Lastly mark out the string spacing in pencil, make nicks in the top with your sharp knife then use a round needle file to make the groove. They don't need to be deep, aim to have 1/3 of the string in there.

Once you've done all that you're ready to string up. If it still has the factory strings chuck them in the bin and buy a set of decent synthetic core strings, which will almost certainly feel more comfortable to play on and sound better. Thomastik Dominants are the industry standard middle of the road synthetic strings, D'Addario Zyex and Pirastro Tonicas good alternatives that might cost a little less. Pirastro Evah Pirazzi or Obligato are premium versions of the same thing but probably not necessary in this level instrument.

Good luck with it and any questions feel free to hit me up. Like anything it's a bit fiddly at first but if you go slow and careful you should be able to get there with it.
 
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WingedWords

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First, sorry for being that straight guy, or even "that guy" but... don't you think there's a violin forum out there, where you could ask this question? Or really, if you're afraid to register yet another account there, that this question hasn't already been answered in any violin forum? Frankly, I don't think it exist. I don't know why you think a Telecaster forum would be the greatest, or best spot to sort out this for you. On the contrary, chances are very slim...

And BTW I think you will get way better answers and guidance there, than on any Tele (or electric guitar) forum. Luthiers are those who build guitars, and even if acoustics, it's way different than any violin builders.

I hear what you're saying, but I think the op made it fairly clear why he asked here and my experience of strings forums supports his feeling that they tend to be very purist.

I've found that no matter what subject one has a query about someone on TDPRI will have something helpful and realistic to contribute. I think this is confirmed by some of the posts above eg #22 from jayyj.
 

Ron C

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Sep 12, 2006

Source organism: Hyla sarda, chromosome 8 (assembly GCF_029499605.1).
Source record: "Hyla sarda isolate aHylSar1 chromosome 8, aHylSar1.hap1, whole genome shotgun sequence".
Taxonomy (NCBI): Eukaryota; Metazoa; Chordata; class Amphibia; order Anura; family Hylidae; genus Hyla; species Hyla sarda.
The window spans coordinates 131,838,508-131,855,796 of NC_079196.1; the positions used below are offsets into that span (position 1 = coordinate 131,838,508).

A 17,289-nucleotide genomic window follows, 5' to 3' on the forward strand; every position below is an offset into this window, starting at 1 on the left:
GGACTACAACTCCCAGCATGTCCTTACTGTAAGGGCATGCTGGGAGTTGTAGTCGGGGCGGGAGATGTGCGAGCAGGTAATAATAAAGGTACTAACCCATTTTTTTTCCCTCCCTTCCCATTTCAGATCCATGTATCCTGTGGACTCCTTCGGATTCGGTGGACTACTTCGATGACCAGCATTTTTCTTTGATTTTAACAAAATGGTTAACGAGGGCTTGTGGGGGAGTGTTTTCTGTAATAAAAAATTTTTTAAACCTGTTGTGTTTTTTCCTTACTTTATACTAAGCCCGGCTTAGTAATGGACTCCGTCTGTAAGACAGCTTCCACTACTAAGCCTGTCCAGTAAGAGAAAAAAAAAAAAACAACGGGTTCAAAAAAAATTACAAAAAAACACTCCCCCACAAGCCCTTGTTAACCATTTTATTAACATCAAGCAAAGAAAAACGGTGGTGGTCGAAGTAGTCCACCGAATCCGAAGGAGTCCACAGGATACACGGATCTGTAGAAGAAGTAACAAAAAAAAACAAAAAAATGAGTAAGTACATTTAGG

Posts
851
Location
Long Island, New York
Violin repairer here.

To get a violin to a professional level, you need a repairer with experience. But lots of us enjoy trying to figure this stuff out so, since we're talking a student grade violin anyway, let's see if we can get this playing. Worst case scenario you'll mess up the bridge and have to pay someone to replace it.

The soundpost will probably be close enough for jazz, I don't habitually move soundposts in student grade instruments unless they're significantly leaning. Have a look through the F hole, then with the strings off pop the end button out and look at it through there as well, if it's more or less upright and set 4-6mm back from the bridge you'll be fine.

The pegs should turn smoothly and stay in place. If they judder when you turn them, buy some peg paste (plasticine and chalk both work in a pinch, but a tube of peg paste is worth having. To get them 100% will require specialist tools which won't be economically worth acquiring if you only the occasional set up tweak, but as long as they weren't a complete dog's dinner to start with you can usually get them ok with paste.

Whilst you're at the peg end, check your nut slots. If you've done guitar nuts before this is easy, you just want them fractionally above the top of the fingerboard.

The bridge is the tricky part. Firstly, look at the violin side on - the back edge of the bridge should be more or less 90% to the body and the front edge leaving back slightly. If it's warped, which will be obvious from the back edge, then you need a new bridge. If not, take the strings off and stand the bridge upright on the body. It should stand up unsupported with the feet making contact at every point so if it doesn't you'll have to tweak it. As a simple fix, cut a square of 240 grit sandpaper and place it face up on the violin so that it conforms to the top of the violin. Grip the bridge firmly near to the base and drag it along the paper to transfer the shape of the top onto the feet of the bridge. Go in one direction only not back and forth and watch for the bottom of the feet getting rounded front to back because you weren't holding the bridge firmly enough - if this happens you'll have to get the knife out to correct, which is getting a bit more skilled. If it doesn't stand up on its own without string tension, it's going to be a nightmare moving about when you're trying to tune up let alone worrying about sound quality, so you need it reasonably good at this point. I rough fit bridges with sandpaper but use a knife to finish off, but you'll be able to get a reasonable result just sanding.

Then the top of the bridge. String height, just like a guitar, has an element of personal preference but if setting up for the shop I generally set it at about 2.5mm on the E and 3.25mm on the G, measuring at the neck to body join. Take the bridge off, find some scrap wood and make a template of the top of the bridge (unless you have a better bridge to work from, you're going to have to assume the current bridge top is an ok shape) and mark the string locations on it (assuming the existing string doesn't is to your liking, if not you can measure them instead). Then measure up and mark out where you're going to cut using the template to get the shape correct. Put it back on the violin and eyeball down the neck to check the measurements look more or less right. Then you can carve, file or sand the excess away.